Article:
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\Y i : borrow the title from the prince of paradox. We have not read Air Chesterton's hook, and consequently do not know how lie answers the question; but tho title takes our ."ancy. lb is suggestive; it sets ono thinking Is there any tiling wrong with the world? Looking out* on this blight summer morning over gveem bill* and smiling gardens, listening to the piping of the thrush, and watching the, careless sparrow hunting for hifv breakfast in the roadway, we may' incline to doubt it. Tliero goes a happy youngster off to school eager for an hour of play before the lx;ll rings ; and here comes a smiling girl hopping along th<s pavement on an early errand for her mother. It is not till the men and women appear on their way to business that the signs of comething out of joint are evident/ The tense faces, the anxious eyes, the scramble for the tram, are the marks that betray. We remember the old Scotsman who remarked " It's a weary world," and immediately retorted on himself " It's no the world that's weary, but the folk that's in't." The -world is all right, taking it as a whole; but men and ■women do not seem in these days to hold tha secret of how to make the best of it. Therei is a prevailing feeling that we do not get so much of happiness as we should, a persistent tendency to bo dissatisfied. We keep 'wistfully dreaming of golden days which never dawn, of brimming cups which somehow never fill. In all our pilgrimage wo have but onoe met a man who said that he was satisfied with life. He was not a very old man ; he had spent his days in a remote township, far from the railway and tho throb of things, living quietly, leisurely, usefully, and doing much good in his time; ho had enjoyed life thoroughly, he said, and was satisfied. Most of us are left with tho feeling that something is lacking. Why? What is wrong?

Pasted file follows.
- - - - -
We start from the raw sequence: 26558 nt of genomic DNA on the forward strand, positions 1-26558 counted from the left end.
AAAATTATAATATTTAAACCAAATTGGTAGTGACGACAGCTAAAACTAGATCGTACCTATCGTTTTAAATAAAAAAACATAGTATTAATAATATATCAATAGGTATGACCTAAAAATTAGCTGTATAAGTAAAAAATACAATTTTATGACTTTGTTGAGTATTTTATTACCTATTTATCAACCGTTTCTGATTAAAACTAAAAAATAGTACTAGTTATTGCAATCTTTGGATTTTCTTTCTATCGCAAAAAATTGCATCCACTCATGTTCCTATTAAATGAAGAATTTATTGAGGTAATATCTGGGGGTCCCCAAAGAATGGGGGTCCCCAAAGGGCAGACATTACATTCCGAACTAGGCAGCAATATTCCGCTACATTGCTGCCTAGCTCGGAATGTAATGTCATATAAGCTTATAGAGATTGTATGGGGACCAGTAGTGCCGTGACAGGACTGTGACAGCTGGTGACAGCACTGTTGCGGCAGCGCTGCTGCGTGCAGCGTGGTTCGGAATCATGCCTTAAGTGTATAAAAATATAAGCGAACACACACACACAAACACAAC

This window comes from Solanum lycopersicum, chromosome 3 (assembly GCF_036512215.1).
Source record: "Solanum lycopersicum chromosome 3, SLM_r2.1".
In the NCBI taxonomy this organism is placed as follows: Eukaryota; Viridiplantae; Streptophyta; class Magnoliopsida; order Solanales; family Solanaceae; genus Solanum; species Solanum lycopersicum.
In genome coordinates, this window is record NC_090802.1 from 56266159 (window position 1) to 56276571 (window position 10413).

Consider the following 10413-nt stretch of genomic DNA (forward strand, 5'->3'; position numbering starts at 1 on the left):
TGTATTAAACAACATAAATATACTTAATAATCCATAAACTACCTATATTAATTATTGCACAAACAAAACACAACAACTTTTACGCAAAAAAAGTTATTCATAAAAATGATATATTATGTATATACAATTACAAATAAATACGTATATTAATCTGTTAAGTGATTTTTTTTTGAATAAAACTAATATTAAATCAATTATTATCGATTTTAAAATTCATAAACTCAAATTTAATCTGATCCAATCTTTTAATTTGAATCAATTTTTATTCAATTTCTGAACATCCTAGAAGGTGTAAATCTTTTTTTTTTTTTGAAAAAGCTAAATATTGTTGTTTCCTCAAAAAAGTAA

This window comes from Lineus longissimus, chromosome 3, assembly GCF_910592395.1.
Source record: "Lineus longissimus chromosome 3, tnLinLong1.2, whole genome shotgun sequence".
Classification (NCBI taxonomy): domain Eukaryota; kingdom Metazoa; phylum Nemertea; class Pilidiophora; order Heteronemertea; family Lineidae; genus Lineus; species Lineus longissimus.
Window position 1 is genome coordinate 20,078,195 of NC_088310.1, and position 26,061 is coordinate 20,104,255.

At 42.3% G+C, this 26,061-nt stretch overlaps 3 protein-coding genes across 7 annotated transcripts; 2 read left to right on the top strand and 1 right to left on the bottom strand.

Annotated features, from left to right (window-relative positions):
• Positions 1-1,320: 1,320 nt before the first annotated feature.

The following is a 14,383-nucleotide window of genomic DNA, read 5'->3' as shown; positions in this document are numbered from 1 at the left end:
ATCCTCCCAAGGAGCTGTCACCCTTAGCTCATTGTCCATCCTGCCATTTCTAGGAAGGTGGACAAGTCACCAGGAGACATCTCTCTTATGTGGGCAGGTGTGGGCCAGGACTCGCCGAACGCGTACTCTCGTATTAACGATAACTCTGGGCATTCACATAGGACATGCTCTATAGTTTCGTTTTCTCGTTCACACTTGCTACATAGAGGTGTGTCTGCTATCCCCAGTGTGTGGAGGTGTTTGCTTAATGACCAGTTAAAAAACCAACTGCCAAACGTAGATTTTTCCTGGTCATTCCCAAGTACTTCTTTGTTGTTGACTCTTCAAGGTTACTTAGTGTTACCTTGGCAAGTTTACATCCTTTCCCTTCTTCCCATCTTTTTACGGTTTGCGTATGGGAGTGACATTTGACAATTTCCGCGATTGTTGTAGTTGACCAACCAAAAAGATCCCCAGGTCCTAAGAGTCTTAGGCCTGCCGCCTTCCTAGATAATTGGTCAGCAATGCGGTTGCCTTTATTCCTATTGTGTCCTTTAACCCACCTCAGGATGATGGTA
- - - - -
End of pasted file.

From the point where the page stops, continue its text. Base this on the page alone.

We are not ingenuous enough to suppose that the answer can be put in a single word or a single sentence. We do not imagine that the trouble is so very simple that one can put his finger at the same time on the cause and on the remedy. Man is much too complex a creature- and society is much too complex an organism for so easy a diagnosis and prescription. But we believe that we can indicate one of tin reasons for tho unrest of which most of us arc conscious, and to point the way to a partial remedy at least. Whether we ourselves or any of our readers will have grace given him to follow tho path of wisdom is another matter. Ono thing that is wrong with tho world is that we are all in to> mighty big a hurry. Whatever we do we want 'to do it quickly. In all departments of life the demand is for haste. Every activity must be speeded up. All our goals must be reached immediately. Wo have forgotten the meaning of patience and perseverance. We cannot wait for time to work. We. miss the satisfaction of tha passing day as we press on feverishly to the morrow. Life ha* a thousand gifts to offer us, but 'wo cannot stay to take them from her hand. A few generations ago wo discovered that mechanical proci;s>cs could be achieved at a i;reat speed. Pins could be made by the million in a day ; nowspaiwrs printed, thousands of copies in an hour ; coaches hauled along railroads a mile a minute; and a multitude of other thiusis done at similar rapid rates. The discovery of the.-e possibilities and the realisation of them in our common experience have excited us, fill we have imagined that everything we are concerned with can be hastened in like manner. We fancv thai, wo can enjoy our pleasures, acquire knowledge, drink the wine of life, in the same lightning fashion ; that we can hustle our spirits as we do our bodies. It is not that wo were left unreminded of our limitations. Nature around us still moves in her old slow way. There ia but one einirise in twenty-four hours, but one summer in tho year. It still takes bis months for harvests to ripen. But we have given little hoed. In our folly we have dreamed that \y<" were above Nature, and could do what she could not. Our machinery lias turned our head ; we, want to move "as fast as it does.